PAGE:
July 01, 2004

God is preparing us for this eternal glory

We are “vessels of mercy, which He prepared beforehand for glory” (Romans 9:23). What a contrast to the “vessels of wrath prepared for destruction” (v. 22). That is what we were until God in His grace reached down to us and saved us.

The preparation began in eternity when we were chosen of God, and commenced in regeneration, and is going on every day in the progressive work of sanctification.

One of the most beautiful passages on this theme is 2 Corinthians 3:18. “But we all, with unveiled face, beholding as in a mirror the glory of the Lord, are being transformed into the same image from glory to glory, just as from the Lord, the Spirit” (2 Corinthians 3:18, NASB 1995). That is the process God uses to bring us into glory with Him. He will not let up until He is through. The light of the knowledge of the glory of God is in the face of Christ (4:6). The surpassing greatness of the power of God is revealed when God cracks the pot and releases His sweet fragrance of the gospel. Our glory is to contain God! Are we cracked pots? The treasure, power and the glory are from God.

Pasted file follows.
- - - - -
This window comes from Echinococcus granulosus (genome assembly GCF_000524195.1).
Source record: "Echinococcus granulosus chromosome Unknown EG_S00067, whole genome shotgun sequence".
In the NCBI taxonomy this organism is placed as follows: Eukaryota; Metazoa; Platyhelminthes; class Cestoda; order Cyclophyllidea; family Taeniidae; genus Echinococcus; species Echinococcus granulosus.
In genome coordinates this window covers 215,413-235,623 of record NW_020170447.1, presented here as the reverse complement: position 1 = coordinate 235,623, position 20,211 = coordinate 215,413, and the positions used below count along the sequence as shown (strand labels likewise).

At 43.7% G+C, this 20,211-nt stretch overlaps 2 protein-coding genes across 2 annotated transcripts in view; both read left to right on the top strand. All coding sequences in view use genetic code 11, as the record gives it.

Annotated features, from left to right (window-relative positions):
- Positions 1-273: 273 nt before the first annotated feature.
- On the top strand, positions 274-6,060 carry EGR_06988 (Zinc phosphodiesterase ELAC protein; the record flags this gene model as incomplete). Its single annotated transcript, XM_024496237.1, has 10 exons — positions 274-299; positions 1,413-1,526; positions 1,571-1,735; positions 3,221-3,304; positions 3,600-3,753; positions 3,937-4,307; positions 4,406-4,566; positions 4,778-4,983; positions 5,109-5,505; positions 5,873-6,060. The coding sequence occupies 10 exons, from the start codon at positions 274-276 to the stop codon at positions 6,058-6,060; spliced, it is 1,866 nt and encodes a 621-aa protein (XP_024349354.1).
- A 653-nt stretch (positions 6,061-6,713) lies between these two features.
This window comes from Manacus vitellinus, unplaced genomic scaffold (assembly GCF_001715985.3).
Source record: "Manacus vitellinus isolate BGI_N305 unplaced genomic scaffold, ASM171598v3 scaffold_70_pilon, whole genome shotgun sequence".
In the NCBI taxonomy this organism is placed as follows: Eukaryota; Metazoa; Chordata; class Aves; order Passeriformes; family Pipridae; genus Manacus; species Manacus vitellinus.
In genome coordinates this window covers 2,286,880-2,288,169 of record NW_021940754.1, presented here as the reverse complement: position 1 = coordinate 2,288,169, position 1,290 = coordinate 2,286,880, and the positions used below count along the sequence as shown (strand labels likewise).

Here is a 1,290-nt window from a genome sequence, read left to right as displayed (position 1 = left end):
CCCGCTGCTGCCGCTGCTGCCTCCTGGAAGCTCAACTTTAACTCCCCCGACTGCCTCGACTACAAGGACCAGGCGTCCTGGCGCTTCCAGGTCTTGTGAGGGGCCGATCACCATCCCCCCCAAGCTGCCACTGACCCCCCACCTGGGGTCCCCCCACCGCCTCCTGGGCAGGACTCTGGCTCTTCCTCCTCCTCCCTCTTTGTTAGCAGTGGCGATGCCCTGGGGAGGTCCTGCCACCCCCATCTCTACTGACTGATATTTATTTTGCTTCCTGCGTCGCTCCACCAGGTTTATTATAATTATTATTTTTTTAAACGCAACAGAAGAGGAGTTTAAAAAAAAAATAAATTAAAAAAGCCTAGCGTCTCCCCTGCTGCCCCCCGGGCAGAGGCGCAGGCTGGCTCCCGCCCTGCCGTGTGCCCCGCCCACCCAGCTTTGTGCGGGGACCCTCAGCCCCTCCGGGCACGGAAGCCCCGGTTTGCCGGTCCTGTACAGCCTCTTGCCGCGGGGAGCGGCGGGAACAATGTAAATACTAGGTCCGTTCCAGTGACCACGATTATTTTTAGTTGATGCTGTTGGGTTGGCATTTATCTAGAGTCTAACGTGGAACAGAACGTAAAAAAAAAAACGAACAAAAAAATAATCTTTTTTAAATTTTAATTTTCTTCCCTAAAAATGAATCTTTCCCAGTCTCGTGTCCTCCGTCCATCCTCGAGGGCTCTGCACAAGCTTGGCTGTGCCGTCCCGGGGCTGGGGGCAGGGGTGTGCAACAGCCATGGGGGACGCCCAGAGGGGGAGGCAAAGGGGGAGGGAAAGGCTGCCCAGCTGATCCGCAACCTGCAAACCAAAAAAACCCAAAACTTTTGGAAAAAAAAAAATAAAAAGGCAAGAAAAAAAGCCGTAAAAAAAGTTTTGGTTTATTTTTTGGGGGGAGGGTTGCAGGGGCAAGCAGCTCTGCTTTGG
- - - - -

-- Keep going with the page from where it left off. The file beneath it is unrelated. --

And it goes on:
God puts us in new experiences, which are beyond us, causes us to abandon hope in the flesh and we cry out, “Lord save me!” Do not lose heart; He cracks these clay pots so “our inner man is being renewed day by day.” “For we who live are constantly being delivered over to death for Jesus’ sake, so that the life of Jesus also may be manifested in our mortal flesh” (2 Corinthians 4:11, NASB 1995). The life of Jesus Christ is being manifested in these old clay pots! Everything we are going through in this life is producing for us a mass of glory, an eternal weight of glory.

Kenneth Wuest give us an expanded translation of 2 Corinthians 4:17-18: “our outward self is progressively decaying, yet our inward self is being changed into a new kind of life [fit for the new spiritual existence into which we have been ushered in salvation, and constantly being conformed to the image of the Lord Jesus] day by day. For our momentary light burden of affliction is working out for us more and more surpassingly an eternal, heavy weight of glory while we are not contemplating the things that are seen but the things which are not seen, for the things which are seen are temporary, but the things which are not seen are eternal.”

“If indeed,” says the apostle Paul, “we suffer with Him in order that we may also be glorified with Him” (Rom. 8:17). Paul is absolutely sure when he writes, “if indeed,” or better “for sure.” When we suffer with Christ in His humiliation we are assured that we shall be with Him in His glory. The cross leads to the crown.